Karen Axelrod and Bruce Brumberg traveled across the U.S.A. to “kick the tires of the American economy.” This husband-and-wife team journeyed from the massive Boeing plant in Everett, Washington, to the ranch-like factory of Jardine’s Texas Foods in Buda, Texas. During their travels, Bruce earned an “Official Pretzel Twister” certificate, while Karen was awarded an “Honorary Brewmaster” title and “Official Candymaker’s Diploma.” Fascinated by how things are made and companies grow, they visit factories for fun, business ideas, and free samples.
Karen and Bruce have been interviewed as factory experts on Good Morning America, The Travel Channel, and CNN. They have been interviewed or mentioned on many radio programs, including those on NPR, WCBS-New York, and WGN-Chicago. The Wall Street Journal, The New York Times, BusinessWeek, and USA Today have included them several times.
Having visited so many sites, Karen and Bruce are uniquely qualified to help companies improve their factory tours, visitor centers, or company museums. They provide consulting services to companies and local tourist boards on factory tours, visitor centers, and museums.
When not traveling, they live with their children, Hilary and Gregory, near Boston, Massachusetts. Bruce owns a legal and financial publishing company. He is Editor-in-Chief of myStockOptions.com, the premier provider of educational content and tools on employee stock options and other forms of equity compensation. Before writing this book, Karen was a buyer for 10 years for major retail and catalog companies.
A personal note from Karen and Bruce
Now is the time to explore and take pride in what makes the U.S.A. special. We can no longer take our family, our security, or our economy for granted. Along with our people, history, culture, and natural beauty, our economy is a source of our national strength and patriotism.
More than just a travel guide, Watch It Made in the U.S.A. will help you appreciate firsthand the products, companies, technology, and workers that inspire our economy. Plus, with the concerns about airplane travel, the book offers you new travel experiences close to home.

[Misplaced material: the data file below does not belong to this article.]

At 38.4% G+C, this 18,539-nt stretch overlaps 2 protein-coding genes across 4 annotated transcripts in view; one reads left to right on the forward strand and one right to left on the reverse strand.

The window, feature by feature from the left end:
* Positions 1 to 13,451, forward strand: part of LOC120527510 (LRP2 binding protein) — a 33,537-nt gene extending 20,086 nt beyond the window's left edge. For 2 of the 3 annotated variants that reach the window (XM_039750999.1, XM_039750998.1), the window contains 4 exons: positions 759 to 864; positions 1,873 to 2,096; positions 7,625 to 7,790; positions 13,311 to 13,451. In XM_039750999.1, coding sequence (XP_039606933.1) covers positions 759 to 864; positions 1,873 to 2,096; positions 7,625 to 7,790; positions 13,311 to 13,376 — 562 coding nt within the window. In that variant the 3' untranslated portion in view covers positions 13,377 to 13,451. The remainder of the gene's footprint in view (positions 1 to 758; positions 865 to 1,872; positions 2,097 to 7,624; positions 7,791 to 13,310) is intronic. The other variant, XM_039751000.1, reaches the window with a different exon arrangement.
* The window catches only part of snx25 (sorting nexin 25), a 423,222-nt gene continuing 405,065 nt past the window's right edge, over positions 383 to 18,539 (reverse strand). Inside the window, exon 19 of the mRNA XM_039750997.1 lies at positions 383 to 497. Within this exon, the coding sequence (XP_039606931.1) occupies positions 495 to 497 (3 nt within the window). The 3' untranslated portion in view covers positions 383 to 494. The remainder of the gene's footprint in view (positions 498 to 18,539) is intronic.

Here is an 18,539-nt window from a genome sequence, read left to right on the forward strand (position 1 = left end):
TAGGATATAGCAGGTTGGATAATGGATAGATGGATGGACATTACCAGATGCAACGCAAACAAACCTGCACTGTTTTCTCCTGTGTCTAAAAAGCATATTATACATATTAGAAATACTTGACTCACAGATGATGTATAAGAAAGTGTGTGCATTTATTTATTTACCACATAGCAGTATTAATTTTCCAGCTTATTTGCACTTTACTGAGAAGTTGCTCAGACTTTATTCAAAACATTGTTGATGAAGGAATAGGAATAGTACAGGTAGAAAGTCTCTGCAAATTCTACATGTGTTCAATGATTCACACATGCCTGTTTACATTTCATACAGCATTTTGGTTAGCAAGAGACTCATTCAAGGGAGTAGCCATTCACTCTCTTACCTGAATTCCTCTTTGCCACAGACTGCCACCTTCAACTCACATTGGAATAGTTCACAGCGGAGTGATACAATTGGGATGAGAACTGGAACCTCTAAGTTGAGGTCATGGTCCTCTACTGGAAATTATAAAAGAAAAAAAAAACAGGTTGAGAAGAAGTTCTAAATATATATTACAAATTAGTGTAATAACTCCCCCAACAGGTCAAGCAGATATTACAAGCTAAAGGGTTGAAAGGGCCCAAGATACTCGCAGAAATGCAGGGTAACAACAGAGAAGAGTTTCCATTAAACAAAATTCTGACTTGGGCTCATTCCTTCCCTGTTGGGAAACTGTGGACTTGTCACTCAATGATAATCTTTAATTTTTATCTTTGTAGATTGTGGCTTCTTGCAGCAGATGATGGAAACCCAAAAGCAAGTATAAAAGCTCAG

The first three editions of the book sold very well and went into multiple printings. Throughout our numerous media interviews, including those on Good Morning America, The Travel Channel, and CNN, we were asked why we wrote the book, and our responses still ring true for the current edition. We often answered that we’re curious people—wondering about how the toothpaste gets into the toothpaste tube and how the tea gets into the tea bag. We explained in the interviews that there was no book out there like this one, that it sparked our interest in business, and that we decided to write it before having children.
Along with the first two editions came our two children. They helped us see these tours through their curious eyes and to focus more on the needs of younger visitors and their parents. Our daughter, Hilary, earned her first frequent-flier points when she was three months old, traveling to The Creegan Company’s “Animation Factory” in Ohio, her first official factory tour. She even went to meetings with us at such companies as Amway (now part of Alticor) and Binney & Smith (Crayola). For the third edition, our son, Gregory, also traveled with us, amused by the chocolate-making machines at Hebert Candies. Now for the fourth edition, Hilary wrote a new section “By Kids for Kids.”
When asked about the best tours, we say that it depends on your interests. Some people like the craftsmanship required to make Fenton art glass and Martin guitars. Others enjoy the robots and welding at automobile plants. We like to mention tours that can easily be added onto an existing vacation. For example, if you’re going skiing, hiking, or climbing in the Rockies, you can also watch the tea get into the tea bag at Celestial Seasonings in Boulder, Colorado.
The fourth edition includes hundreds of factory tours, company museums, and visitor centers to enjoy. We’ve completely updated all the existing write-ups and visited many more places. Highlights include a new regional organization with helpful maps for planning trips. In all, we’ve added full write-ups for 60 new sites! New factory tours and company museums include National Corvette Museum, Orvis fly-fishing rods, and Sony Pictures Studios.
We hope you will take the opportunity to use this book to visit the companies that make your favorite products and keep our economy strong. When you cannot physically visit a company, our narrative description gives you a vicarious feel for the experience. In addition, companies may have virtual tours on their websites, although nothing matches the true sights and sounds of actually visiting. Finally, because 90 percent of the tours in this book are free, and many give free samples, factory tours and company museums remain the best vacation value in America.
We sincerely hope that your adventures bring you as much enjoyment and wonder as we have experienced!
—Karen Axelrod & Bruce Brumberg